So as you can see constitutional law is very much about “power”, in particular the legal sources and limits of government power. Where does the power to govern come from? Which institutions of government can exercise certain powers? Does the Commonwealth Government have the power to enact certain laws, or should certain matters be left to the States to legislate? What other limitations or restrictions does the Constitution place on the legislative power of the Commonwealth?
Reasons to enrol in this course
This course is particularly relevant for those who wish to work in the public sector or those who wish to be actively engaged in politics and public policy, or indeed to any with an interest in the use and potential abuse of governmental power.
The benefits of completing this program includes the ability to analyse constitutional principles and practices, by focusing on topics such as separation of powers, constitutional government, constitutional rights and freedoms, constitutional interpretation, and the Rule of Law.
Upon completion of this unit, you will be able to:
- Identify key constitutional principles including constitutionalism, the rule of law, representative and responsible government, and the separation of powers doctrine;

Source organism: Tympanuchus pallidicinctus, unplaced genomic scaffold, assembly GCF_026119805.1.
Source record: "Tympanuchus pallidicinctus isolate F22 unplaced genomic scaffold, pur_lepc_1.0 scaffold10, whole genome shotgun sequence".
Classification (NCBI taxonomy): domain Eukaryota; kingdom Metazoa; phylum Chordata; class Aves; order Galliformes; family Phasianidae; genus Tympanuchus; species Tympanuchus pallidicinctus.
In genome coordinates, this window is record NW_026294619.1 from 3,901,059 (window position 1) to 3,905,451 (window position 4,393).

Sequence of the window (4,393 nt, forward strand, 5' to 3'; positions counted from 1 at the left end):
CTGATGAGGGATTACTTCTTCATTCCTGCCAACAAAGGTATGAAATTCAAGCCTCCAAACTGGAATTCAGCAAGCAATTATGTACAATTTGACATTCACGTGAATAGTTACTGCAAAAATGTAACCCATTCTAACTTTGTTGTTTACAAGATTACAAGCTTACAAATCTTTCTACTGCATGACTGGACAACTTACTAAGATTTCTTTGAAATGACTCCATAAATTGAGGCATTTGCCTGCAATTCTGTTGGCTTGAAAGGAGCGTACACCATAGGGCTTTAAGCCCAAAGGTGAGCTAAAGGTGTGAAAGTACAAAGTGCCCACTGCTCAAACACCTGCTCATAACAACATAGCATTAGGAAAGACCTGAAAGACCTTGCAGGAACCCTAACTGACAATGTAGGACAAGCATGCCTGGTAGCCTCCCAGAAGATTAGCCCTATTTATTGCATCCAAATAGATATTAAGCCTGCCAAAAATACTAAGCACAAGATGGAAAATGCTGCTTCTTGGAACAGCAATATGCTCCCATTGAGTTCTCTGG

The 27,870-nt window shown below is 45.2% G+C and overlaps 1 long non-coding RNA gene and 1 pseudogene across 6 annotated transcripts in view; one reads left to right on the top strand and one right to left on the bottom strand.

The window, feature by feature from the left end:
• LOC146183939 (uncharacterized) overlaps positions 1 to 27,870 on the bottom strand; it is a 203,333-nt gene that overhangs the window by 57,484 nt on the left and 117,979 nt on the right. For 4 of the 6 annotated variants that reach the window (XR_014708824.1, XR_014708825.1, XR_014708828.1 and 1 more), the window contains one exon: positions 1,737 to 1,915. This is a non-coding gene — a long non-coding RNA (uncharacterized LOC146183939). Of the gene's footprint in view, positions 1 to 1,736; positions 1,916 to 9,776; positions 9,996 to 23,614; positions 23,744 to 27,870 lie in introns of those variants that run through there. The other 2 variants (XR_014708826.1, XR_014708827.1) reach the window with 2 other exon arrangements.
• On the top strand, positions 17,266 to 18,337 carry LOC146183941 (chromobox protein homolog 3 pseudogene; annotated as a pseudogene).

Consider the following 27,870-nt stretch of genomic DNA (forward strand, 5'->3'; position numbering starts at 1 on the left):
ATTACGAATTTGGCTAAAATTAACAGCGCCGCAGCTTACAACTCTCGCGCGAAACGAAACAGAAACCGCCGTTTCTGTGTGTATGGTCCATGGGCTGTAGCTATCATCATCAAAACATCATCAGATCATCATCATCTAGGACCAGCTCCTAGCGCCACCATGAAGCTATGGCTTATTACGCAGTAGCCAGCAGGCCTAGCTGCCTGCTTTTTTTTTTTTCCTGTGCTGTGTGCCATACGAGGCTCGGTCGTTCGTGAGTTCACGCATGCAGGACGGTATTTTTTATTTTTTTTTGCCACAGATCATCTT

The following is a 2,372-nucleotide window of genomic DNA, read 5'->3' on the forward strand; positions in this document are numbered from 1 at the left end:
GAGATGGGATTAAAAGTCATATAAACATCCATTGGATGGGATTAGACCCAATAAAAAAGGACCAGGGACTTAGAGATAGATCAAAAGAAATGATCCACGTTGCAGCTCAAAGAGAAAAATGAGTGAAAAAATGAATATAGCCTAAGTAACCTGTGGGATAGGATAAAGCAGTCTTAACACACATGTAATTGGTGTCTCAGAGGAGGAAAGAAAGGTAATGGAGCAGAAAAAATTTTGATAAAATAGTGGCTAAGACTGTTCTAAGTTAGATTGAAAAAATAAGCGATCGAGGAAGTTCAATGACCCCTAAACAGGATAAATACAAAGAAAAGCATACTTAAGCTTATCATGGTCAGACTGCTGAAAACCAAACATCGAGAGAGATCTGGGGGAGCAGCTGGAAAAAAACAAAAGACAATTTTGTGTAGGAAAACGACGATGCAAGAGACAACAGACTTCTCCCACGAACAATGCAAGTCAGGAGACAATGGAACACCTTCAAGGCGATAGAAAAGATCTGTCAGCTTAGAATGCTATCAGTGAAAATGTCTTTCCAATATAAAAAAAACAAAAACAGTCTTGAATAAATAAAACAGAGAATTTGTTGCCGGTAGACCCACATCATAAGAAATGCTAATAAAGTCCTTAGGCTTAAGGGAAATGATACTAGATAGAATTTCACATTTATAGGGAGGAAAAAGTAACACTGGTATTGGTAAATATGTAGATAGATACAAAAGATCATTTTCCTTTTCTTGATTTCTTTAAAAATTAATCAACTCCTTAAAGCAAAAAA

- Analyse the role of the High Court in constitutional interpretation including the differing methods of interpretation used by the High Court (literalism, legalism, originalism, the ‘living constitution’, judicial activism, and judicial restraint);
- Explain how the Australian Constitution provides for a federal system of government, and the role of the High Court in shaping Commonwealth-State powers;
- Describe the composition and role of the Federal Executive including the Commonwealth Government and the Governor-General;
- Discuss legislative powers of the Commonwealth Parliament, including a detailed overview of the defence power, corporations power, external affairs power, and the trade and commerce power;
- Evaluate the operation of constitutional ‘freedoms’ such as freedom of interstate trade, freedom of religion, the acquisition of property on just terms requirement, the implied freedom of political communication, and the implied right to vote.
Your lecturer and coordinator for Principles of Constitutional Government is Professor Augusto Zimmermann.
Professor Zimmermann is an internationally accomplished legal scholar, a prolific writer and author of numerous academic articles and books. He is considered by international think tanks such as Washington-based Heritage Foundation as one of the leading jurists and policy makers in Australia.
Professor Zimmermann worked as a Law Reform Commissioner with the Law Reform Commission of Western Australia, from 2012 to 2017. He is the Founder and President of the Western Australian Legal Theory Association, the Founder and Editor-in-Chief of The Western Australian Jurist law journal, an Elected Fellow at the International Academy for the Study of the Jurisprudence of the Family, and a former Vice-President of the Australasian Society of Legal Philosophy.